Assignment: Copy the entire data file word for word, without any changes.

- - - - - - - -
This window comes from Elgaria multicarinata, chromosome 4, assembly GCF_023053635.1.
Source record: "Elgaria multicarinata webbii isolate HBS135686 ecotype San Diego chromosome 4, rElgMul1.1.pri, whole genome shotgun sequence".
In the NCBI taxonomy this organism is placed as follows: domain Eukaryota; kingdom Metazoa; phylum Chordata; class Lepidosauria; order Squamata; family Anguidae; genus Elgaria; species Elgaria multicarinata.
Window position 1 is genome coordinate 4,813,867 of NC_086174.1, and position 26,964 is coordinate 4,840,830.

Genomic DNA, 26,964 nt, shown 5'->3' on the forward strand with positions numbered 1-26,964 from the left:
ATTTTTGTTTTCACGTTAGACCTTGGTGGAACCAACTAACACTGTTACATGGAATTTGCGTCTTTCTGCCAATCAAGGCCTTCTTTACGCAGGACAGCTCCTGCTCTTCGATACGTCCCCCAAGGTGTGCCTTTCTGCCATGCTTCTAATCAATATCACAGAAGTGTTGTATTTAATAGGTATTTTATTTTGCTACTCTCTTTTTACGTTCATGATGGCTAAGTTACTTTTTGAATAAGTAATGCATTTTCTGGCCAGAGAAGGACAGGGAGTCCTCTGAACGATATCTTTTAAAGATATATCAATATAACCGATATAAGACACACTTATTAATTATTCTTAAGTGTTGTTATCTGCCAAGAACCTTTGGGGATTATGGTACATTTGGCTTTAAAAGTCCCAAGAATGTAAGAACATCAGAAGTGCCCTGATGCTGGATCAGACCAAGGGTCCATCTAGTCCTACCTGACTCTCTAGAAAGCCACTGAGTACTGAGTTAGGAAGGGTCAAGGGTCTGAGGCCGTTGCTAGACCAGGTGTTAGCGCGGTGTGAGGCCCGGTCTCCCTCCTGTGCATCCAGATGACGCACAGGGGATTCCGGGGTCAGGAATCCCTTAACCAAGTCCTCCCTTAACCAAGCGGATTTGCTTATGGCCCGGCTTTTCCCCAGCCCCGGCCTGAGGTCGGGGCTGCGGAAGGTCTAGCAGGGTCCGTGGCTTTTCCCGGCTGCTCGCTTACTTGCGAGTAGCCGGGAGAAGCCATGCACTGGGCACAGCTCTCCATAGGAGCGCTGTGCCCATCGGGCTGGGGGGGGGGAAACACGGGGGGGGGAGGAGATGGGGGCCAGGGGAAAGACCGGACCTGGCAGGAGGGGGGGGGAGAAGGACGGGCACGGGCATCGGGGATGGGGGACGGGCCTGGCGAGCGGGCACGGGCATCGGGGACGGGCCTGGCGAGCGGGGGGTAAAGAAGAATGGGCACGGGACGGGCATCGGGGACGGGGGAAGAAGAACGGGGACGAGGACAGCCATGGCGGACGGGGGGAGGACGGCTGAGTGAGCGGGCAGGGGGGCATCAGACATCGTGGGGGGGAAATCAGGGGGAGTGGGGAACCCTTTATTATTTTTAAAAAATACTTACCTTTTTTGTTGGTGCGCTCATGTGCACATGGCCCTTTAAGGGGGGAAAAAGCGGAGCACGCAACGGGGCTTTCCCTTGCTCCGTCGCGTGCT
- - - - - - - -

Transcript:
This window comes from Elgaria multicarinata, chromosome 4, assembly GCF_023053635.1.
Source record: "Elgaria multicarinata webbii isolate HBS135686 ecotype San Diego chromosome 4, rElgMul1.1.pri, whole genome shotgun sequence".
In the NCBI taxonomy this organism is placed as follows: domain Eukaryota; kingdom Metazoa; phylum Chordata; class Lepidosauria; order Squamata; family Anguidae; genus Elgaria; species Elgaria multicarinata.
Window position 1 is genome coordinate 4,813,867 of NC_086174.1, and position 26,964 is coordinate 4,840,830.

Genomic DNA, 26,964 nt, shown 5'->3' on the forward strand with positions numbered 1-26,964 from the left:
ATTTTTGTTTTCACGTTAGACCTTGGTGGAACCAACTAACACTGTTACATGGAATTTGCGTCTTTCTGCCAATCAAGGCCTTCTTTACGCAGGACAGCTCCTGCTCTTCGATACGTCCCCCAAGGTGTGCCTTTCTGCCATGCTTCTAATCAATATCACAGAAGTGTTGTATTTAATAGGTATTTTATTTTGCTACTCTCTTTTTACGTTCATGATGGCTAAGTTACTTTTTGAATAAGTAATGCATTTTCTGGCCAGAGAAGGACAGGGAGTCCTCTGAACGATATCTTTTAAAGATATATCAATATAACCGATATAAGACACACTTATTAATTATTCTTAAGTGTTGTTATCTGCCAAGAACCTTTGGGGATTATGGTACATTTGGCTTTAAAAGTCCCAAGAATGTAAGAACATCAGAAGTGCCCTGATGCTGGATCAGACCAAGGGTCCATCTAGTCCTACCTGACTCTCTAGAAAGCCACTGAGTACTGAGTTAGGAAGGGTCAAGGGTCTGAGGCCGTTGCTAGACCAGGTGTTAGCGCGGTGTGAGGCCCGGTCTCCCTCCTGTGCATCCAGATGACGCACAGGGGATTCCGGGGTCAGGAATCCCTTAACCAAGTCCTCCCTTAACCAAGCGGATTTGCTTATGGCCCGGCTTTTCCCCAGCCCCGGCCTGAGGTCGGGGCTGCGGAAGGTCTAGCAGGGTCCGTGGCTTTTCCCGGCTGCTCGCTTACTTGCGAGTAGCCGGGAGAAGCCATGCACTGGGCACAGCTCTCCATAGGAGCGCTGTGCCCATCGGGCTGGGGGGGGGGAAACACGGGGGGGGGAGGAGATGGGGGCCAGGGGAAAGACCGGACCTGGCAGGAGGGGGGGGGAGAAGGACGGGCACGGGCATCGGGGATGGGGGACGGGCCTGGCGAGCGGGCACGGGCATCGGGGACGGGCCTGGCGAGCGGGGGGTAAAGAAGAATGGGCACGGGACGGGCATCGGGGACGGGGGAAGAAGAACGGGGACGAGGACAGCCATGGCGGACGGGGGGAGGACGGCTGAGTGAGCGGGCAGGGGGGCATCAGACATCGTGGGGGGGAAATCAGGGGGAGTGGGGAACCCTTTATTATTTTTAAAAAATACTTACCTTTTTTGTTGGTGCGCTCATGTGCACATGGCCCTTTAAGGGGGGAAAAAGCGGAGCACGCAACGGGGCTTTCCCTTGCTCCGTCGCGTGCT